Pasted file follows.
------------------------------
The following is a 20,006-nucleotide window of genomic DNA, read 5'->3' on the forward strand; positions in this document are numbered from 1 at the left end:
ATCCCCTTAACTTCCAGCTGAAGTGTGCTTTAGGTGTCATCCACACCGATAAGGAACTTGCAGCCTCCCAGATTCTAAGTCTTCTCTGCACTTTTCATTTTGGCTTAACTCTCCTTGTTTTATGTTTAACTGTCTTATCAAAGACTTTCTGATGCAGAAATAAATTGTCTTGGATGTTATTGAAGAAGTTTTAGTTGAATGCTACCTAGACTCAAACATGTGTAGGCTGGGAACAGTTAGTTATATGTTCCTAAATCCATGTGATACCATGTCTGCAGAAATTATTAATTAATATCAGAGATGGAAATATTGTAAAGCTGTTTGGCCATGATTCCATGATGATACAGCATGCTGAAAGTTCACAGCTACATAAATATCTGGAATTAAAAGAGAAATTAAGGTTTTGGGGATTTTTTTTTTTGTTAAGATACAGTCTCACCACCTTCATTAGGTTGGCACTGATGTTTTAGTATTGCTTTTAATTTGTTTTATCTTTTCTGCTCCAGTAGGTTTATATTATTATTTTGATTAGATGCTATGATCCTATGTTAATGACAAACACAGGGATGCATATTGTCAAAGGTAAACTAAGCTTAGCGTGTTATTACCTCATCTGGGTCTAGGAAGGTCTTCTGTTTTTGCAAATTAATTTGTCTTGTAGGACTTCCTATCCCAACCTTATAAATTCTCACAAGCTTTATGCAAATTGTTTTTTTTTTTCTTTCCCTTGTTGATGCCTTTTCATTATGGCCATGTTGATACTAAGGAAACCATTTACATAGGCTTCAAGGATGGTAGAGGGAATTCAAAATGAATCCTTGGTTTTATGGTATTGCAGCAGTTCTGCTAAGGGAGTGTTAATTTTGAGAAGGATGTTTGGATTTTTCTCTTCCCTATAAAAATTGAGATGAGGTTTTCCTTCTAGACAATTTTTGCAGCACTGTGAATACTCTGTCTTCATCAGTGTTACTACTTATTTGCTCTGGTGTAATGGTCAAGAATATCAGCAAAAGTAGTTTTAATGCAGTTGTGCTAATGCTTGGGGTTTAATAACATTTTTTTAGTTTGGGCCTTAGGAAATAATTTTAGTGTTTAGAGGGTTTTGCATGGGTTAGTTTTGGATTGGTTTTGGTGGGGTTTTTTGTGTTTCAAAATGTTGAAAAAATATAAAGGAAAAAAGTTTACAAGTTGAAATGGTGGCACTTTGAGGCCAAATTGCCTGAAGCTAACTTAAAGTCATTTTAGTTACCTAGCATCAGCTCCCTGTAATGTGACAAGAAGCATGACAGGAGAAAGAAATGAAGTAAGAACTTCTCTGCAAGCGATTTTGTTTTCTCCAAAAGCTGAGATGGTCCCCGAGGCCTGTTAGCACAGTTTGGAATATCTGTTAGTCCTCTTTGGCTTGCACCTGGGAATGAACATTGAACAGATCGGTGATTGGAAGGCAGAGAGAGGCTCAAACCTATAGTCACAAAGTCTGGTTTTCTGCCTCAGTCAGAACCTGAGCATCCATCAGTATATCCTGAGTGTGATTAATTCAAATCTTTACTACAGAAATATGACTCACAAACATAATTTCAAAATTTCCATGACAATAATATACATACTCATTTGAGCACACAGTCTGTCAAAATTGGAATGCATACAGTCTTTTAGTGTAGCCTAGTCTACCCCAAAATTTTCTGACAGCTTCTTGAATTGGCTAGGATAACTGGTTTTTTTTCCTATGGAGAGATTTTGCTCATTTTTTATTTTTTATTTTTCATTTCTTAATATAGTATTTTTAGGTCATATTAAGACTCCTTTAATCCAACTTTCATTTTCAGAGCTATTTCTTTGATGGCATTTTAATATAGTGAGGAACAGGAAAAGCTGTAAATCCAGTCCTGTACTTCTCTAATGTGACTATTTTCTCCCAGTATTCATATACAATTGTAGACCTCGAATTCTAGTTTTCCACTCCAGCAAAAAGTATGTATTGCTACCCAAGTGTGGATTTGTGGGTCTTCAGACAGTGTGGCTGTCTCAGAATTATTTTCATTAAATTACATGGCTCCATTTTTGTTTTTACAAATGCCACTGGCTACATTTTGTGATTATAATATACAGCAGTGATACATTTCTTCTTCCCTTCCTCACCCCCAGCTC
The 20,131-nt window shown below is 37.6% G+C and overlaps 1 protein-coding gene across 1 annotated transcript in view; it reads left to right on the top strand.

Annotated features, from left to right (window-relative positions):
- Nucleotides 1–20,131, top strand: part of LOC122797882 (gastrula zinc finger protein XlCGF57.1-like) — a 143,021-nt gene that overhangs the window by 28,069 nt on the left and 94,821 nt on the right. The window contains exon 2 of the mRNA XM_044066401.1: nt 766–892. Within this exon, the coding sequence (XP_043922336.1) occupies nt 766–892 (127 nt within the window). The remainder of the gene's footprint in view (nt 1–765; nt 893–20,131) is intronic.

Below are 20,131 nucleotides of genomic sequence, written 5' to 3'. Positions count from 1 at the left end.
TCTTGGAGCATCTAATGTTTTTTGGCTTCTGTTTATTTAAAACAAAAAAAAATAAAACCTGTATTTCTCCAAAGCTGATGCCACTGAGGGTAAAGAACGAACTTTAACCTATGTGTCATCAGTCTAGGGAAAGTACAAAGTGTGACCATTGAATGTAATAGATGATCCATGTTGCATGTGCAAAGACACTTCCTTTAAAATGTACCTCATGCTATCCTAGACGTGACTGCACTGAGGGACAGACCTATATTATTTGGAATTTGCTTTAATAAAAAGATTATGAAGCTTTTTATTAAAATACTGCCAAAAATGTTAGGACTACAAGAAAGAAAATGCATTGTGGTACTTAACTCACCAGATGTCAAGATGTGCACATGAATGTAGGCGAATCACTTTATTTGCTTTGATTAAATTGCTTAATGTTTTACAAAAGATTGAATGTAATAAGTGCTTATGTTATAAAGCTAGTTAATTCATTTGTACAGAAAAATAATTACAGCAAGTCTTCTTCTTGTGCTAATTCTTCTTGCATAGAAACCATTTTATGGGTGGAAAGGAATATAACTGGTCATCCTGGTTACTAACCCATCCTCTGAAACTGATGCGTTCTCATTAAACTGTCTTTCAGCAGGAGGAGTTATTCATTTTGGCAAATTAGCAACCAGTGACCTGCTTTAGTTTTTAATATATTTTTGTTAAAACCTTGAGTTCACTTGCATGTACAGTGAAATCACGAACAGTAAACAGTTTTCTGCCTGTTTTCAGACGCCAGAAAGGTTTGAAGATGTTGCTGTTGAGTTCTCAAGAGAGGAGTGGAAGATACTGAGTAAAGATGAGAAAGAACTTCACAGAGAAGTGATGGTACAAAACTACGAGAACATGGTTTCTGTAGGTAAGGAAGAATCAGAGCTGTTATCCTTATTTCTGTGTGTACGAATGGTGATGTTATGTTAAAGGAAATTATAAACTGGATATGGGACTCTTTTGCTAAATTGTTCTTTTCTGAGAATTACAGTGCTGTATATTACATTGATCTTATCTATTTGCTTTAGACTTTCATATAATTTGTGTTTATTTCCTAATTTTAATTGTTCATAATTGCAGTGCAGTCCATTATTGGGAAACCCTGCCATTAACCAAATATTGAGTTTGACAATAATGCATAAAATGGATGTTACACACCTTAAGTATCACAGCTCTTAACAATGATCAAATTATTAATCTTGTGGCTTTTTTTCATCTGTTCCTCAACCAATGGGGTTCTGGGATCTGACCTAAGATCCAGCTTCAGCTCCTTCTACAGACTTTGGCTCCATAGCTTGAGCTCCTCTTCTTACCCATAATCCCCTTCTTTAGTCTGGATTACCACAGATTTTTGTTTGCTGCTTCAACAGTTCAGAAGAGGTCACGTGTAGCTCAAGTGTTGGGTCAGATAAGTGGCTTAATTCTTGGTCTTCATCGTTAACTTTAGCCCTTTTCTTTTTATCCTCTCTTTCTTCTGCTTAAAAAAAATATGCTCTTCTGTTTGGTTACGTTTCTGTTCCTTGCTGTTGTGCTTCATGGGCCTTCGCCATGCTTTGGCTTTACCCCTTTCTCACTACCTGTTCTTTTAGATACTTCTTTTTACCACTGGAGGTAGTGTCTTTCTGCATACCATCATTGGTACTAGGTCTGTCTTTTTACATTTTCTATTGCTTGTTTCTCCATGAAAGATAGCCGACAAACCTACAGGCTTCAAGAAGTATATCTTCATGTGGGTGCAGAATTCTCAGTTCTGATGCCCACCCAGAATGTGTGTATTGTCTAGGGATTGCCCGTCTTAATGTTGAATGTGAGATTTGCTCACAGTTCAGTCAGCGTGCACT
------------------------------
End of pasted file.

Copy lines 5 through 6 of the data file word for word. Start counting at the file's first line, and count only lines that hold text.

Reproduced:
- Nucleotides 1–20,131, top strand: part of LOC122797882 (gastrula zinc finger protein XlCGF57.1-like) — a 143,021-nt gene that overhangs the window by 28,069 nt on the left and 94,821 nt on the right. The window contains exon 2 of the mRNA XM_044066401.1: nt 766–892. Within this exon, the coding sequence (XP_043922336.1) occupies nt 766–892 (127 nt within the window). The remainder of the gene's footprint in view (nt 1–765; nt 893–20,131) is intronic.

Below are 20,131 nucleotides of genomic sequence, written 5' to 3'. Positions count from 1 at the left end.